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Rank-and-file cops on Tuesday blasted Mayor Adams’s plan to impose a residency requirement on the NYPD — saying they can’t afford to live in the city they serve.
“As soon as he pays me enough to rent an apartment in the city, I will move,” a Manhattan cop said.
Another police source said, “Like, why does he think people leave?”
“Not everyone wants to live in Brownsville — which still costs half a million for a house,” the source said.
“I’d rather put my balls in a Vise-Grip.”
A Brooklyn cop called Adams remarks “just lip service from the latest politician.”
“I am sure he knows he doesn’t have the power to make that decision. He is just making noise for his voters,” the cop said.
Under a state law that dates back more than 50 years, NYPD cops can live in the city or in the suburban counties of Nassau, Suffolk, Westchester, Rockland, Putnam and Orange.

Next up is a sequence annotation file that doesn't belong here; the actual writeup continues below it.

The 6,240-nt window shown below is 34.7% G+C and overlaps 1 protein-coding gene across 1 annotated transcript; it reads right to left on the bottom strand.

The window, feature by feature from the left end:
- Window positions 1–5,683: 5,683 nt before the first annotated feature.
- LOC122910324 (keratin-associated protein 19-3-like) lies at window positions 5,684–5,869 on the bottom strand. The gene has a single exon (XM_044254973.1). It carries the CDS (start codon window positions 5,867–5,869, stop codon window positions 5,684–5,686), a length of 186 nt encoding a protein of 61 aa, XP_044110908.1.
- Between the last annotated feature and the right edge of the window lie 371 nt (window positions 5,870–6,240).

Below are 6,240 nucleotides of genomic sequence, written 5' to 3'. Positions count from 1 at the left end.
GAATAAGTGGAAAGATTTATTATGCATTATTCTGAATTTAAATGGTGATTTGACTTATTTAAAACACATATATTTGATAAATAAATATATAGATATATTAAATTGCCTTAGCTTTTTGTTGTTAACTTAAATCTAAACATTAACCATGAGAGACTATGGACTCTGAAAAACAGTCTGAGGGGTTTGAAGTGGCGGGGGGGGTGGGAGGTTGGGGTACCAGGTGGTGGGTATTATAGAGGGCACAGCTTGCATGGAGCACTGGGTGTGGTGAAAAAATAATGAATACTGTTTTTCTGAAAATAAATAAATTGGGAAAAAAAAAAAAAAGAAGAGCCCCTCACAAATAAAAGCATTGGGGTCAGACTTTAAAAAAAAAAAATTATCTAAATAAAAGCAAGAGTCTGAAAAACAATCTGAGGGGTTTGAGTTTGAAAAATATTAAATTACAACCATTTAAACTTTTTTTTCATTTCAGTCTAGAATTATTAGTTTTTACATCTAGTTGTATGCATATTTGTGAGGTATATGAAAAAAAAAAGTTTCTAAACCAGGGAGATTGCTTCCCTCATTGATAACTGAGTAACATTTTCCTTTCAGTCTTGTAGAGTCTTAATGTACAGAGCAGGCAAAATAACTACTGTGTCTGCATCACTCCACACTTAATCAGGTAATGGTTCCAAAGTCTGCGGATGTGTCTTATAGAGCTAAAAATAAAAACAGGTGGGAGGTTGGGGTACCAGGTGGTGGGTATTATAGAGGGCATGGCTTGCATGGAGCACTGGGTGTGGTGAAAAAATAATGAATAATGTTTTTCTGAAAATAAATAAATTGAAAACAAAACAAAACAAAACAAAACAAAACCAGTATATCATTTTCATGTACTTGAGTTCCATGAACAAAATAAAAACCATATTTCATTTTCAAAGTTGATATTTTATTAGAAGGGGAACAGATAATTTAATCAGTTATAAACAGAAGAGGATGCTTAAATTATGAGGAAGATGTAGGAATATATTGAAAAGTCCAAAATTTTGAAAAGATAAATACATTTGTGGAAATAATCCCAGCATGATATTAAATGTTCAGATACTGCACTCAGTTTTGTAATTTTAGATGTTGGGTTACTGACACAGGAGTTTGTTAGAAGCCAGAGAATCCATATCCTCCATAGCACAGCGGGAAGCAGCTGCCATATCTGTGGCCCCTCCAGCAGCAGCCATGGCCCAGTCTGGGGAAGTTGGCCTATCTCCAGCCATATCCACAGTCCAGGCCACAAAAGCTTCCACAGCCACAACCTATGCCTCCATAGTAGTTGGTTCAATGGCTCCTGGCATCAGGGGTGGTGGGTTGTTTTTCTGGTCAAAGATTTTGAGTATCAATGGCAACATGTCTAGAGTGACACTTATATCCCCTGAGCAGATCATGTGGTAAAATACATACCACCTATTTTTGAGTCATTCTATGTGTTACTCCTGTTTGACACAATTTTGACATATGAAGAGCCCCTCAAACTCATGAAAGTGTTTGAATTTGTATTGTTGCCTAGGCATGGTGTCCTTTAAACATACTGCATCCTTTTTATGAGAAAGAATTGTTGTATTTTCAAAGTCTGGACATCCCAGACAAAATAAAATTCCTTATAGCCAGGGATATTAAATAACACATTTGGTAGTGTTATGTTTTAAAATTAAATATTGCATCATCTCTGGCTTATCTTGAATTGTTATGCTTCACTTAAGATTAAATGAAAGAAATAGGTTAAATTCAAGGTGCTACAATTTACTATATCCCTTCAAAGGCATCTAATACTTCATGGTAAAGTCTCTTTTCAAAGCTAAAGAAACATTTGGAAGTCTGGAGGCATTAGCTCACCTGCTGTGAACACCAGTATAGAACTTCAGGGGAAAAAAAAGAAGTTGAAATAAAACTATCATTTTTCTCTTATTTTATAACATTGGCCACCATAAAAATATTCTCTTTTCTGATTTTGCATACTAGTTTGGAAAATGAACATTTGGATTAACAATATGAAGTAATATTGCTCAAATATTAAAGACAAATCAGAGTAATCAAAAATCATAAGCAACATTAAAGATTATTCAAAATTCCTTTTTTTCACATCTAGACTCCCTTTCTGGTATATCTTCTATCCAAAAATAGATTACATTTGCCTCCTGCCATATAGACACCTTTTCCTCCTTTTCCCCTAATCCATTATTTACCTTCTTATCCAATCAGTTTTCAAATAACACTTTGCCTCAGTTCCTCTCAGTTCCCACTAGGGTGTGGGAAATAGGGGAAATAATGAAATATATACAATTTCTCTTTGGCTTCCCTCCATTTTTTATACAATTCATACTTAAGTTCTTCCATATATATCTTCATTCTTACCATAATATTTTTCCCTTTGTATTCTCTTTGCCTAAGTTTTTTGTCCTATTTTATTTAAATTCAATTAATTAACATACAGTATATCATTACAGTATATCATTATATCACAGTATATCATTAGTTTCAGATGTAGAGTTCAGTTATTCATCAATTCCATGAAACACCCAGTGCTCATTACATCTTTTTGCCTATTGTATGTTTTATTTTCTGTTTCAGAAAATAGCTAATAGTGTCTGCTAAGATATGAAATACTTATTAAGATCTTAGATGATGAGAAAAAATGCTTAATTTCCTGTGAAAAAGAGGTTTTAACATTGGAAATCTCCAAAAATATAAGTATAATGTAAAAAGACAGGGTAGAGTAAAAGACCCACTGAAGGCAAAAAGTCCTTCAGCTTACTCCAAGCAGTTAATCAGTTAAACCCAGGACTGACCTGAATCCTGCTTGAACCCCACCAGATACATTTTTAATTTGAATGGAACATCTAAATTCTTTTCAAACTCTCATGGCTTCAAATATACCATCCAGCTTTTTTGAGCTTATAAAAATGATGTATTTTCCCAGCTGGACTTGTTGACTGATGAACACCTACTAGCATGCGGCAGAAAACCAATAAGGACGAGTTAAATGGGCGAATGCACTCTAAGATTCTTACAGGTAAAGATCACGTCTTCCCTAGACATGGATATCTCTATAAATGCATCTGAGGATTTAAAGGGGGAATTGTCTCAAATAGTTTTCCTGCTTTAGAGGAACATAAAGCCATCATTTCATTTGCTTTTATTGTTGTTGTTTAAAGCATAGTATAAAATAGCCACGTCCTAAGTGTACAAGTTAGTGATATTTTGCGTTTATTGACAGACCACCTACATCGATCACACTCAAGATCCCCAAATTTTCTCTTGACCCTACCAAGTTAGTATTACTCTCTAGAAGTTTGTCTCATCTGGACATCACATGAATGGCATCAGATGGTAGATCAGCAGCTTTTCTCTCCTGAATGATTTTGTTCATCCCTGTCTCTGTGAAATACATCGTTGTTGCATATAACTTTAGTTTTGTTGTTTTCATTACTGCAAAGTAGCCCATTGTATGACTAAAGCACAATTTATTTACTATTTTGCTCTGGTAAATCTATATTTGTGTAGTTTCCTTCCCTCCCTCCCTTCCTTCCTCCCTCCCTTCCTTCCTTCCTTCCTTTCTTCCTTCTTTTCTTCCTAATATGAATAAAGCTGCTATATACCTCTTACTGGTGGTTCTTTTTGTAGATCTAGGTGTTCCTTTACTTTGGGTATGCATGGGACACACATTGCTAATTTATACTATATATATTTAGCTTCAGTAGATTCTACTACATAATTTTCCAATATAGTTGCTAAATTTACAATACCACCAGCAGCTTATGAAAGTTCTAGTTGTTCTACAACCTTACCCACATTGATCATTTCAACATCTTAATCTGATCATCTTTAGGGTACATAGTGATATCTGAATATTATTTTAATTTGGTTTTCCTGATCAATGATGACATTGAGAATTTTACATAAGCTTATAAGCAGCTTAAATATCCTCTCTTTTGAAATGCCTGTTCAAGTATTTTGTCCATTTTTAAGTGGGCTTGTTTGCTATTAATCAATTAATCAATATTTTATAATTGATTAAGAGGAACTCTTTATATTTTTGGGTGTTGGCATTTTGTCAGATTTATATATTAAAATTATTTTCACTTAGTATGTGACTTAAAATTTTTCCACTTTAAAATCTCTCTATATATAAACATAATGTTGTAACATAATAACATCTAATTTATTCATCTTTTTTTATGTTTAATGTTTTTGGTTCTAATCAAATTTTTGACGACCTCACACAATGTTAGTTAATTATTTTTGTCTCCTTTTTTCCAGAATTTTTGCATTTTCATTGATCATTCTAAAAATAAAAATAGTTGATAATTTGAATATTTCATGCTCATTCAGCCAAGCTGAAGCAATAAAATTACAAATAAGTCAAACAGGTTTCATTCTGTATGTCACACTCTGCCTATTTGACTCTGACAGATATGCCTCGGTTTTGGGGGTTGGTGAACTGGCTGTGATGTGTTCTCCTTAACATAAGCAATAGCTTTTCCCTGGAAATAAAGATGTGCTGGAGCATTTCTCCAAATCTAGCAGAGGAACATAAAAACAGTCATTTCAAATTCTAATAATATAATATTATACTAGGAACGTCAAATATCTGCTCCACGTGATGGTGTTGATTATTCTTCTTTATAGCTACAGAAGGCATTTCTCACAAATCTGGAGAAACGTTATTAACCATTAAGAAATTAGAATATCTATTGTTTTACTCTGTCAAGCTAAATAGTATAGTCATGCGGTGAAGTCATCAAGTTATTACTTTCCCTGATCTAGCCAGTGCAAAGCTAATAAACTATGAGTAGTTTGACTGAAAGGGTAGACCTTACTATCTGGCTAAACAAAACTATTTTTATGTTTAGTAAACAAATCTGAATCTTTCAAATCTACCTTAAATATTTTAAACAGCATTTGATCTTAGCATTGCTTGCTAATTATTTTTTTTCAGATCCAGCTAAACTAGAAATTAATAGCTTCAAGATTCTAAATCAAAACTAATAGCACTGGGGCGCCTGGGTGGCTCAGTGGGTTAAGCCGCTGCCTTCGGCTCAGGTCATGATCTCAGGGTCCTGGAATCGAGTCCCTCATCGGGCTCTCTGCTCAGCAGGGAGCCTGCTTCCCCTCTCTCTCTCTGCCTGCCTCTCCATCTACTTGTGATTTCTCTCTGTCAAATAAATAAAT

During a Monday news conference that followed his speech on gun violence, Adams said it “makes no sense” that cops aren’t required to live in the Big Apple.
Cops are “technically” never off-duty if they see crimes being committed, Adams said, noting that city residents were “paying for other counties to be safe.”
Adams said he only wanted to impose a residency requirement on new NYPD recruits, but added that Police Commissioner Keechant Sewell was working on an unspecified plan to encourage all active-duty cops to live in the city.